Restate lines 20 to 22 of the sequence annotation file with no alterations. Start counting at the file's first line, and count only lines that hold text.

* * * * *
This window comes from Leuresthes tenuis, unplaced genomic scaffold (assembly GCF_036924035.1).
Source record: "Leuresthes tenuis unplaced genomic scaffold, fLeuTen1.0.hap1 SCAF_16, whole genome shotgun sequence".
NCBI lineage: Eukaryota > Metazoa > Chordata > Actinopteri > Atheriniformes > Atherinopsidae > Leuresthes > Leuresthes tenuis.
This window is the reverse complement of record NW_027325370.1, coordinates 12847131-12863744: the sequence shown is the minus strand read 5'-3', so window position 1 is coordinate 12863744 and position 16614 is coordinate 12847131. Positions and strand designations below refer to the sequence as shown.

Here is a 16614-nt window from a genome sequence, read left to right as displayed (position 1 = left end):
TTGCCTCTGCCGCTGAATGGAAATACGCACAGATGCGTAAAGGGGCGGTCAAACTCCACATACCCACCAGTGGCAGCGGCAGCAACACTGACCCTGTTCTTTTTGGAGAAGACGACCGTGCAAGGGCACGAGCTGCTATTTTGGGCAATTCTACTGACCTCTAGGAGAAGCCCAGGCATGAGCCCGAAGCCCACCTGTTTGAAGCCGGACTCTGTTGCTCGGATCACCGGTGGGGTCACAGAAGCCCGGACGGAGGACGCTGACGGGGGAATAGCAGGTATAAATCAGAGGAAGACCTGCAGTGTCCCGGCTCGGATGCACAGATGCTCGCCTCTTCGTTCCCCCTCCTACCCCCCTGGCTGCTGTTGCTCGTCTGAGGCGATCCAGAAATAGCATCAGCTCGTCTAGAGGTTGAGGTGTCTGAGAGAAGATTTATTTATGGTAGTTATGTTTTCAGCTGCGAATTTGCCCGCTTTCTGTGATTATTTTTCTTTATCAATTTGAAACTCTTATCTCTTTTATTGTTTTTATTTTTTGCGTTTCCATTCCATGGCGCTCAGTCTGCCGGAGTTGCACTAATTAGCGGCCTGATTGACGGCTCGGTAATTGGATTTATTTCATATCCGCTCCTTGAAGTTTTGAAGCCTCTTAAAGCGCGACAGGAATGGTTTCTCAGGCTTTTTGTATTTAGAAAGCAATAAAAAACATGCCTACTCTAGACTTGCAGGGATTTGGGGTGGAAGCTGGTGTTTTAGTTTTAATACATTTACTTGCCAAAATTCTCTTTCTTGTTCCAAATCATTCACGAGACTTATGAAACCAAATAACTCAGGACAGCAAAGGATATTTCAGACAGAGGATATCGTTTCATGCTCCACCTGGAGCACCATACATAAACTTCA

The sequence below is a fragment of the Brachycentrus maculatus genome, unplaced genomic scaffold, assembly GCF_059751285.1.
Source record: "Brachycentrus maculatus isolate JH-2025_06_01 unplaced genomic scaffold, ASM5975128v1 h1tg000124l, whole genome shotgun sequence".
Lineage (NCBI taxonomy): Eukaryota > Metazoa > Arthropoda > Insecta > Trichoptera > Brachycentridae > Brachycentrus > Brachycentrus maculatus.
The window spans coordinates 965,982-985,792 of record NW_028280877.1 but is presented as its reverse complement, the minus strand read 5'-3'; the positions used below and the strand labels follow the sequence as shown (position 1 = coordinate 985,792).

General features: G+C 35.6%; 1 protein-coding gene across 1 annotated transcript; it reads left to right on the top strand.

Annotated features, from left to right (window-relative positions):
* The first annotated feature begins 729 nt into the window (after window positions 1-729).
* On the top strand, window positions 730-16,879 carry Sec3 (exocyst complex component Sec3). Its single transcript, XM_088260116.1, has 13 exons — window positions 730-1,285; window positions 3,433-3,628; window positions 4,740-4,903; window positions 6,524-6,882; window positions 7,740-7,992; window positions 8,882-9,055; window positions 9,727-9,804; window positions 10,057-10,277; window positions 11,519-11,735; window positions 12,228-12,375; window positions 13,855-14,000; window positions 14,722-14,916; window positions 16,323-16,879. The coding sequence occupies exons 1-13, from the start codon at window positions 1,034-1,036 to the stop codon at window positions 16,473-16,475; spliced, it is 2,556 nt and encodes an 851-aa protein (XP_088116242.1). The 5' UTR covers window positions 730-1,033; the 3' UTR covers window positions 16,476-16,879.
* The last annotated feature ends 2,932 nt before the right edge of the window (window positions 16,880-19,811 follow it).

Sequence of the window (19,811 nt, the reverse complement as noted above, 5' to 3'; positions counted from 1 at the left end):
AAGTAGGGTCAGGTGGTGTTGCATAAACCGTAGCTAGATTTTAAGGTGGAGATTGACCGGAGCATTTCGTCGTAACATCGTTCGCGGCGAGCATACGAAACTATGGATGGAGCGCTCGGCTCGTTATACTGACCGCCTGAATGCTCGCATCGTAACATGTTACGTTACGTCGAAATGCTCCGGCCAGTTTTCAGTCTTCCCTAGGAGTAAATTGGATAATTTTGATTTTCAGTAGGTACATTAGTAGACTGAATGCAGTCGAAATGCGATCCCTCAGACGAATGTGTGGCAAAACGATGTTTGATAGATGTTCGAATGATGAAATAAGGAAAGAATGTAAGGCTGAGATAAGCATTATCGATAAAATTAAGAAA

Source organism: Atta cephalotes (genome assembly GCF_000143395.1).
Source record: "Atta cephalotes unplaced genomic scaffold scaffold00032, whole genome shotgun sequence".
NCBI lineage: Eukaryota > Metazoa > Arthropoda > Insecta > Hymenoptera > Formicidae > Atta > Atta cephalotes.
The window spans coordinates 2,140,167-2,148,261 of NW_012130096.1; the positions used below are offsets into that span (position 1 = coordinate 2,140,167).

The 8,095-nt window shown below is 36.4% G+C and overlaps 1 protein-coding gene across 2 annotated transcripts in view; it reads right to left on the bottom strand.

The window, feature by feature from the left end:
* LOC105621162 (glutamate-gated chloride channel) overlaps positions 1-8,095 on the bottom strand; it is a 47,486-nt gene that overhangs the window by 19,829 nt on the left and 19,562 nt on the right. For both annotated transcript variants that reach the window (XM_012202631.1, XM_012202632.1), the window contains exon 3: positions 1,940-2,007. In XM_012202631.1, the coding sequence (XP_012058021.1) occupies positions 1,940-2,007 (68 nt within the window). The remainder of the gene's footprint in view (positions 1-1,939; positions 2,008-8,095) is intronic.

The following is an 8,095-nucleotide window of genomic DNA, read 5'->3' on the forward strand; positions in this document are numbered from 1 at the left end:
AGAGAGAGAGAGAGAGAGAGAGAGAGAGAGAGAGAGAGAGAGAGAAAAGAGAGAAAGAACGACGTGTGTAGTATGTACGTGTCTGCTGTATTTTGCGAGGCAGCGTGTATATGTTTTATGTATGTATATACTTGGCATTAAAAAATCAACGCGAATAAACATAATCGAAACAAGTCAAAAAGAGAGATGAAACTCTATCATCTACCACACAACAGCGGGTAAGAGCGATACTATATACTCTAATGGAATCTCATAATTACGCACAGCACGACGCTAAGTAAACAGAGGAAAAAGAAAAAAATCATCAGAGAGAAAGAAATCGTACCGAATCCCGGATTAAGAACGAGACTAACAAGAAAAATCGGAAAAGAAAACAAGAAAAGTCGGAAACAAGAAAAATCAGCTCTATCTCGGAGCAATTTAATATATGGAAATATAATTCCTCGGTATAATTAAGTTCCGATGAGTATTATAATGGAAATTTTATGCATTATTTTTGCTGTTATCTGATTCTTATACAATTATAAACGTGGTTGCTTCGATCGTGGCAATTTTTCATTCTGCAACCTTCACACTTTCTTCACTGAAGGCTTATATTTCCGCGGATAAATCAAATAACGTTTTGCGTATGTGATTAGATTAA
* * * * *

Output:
NCBI lineage: Eukaryota > Metazoa > Arthropoda > Insecta > Hymenoptera > Formicidae > Atta > Atta cephalotes.
The window spans coordinates 2,140,167-2,148,261 of NW_012130096.1; the positions used below are offsets into that span (position 1 = coordinate 2,140,167).

The 8,095-nt window shown below is 36.4% G+C and overlaps 1 protein-coding gene across 2 annotated transcripts in view; it reads right to left on the bottom strand.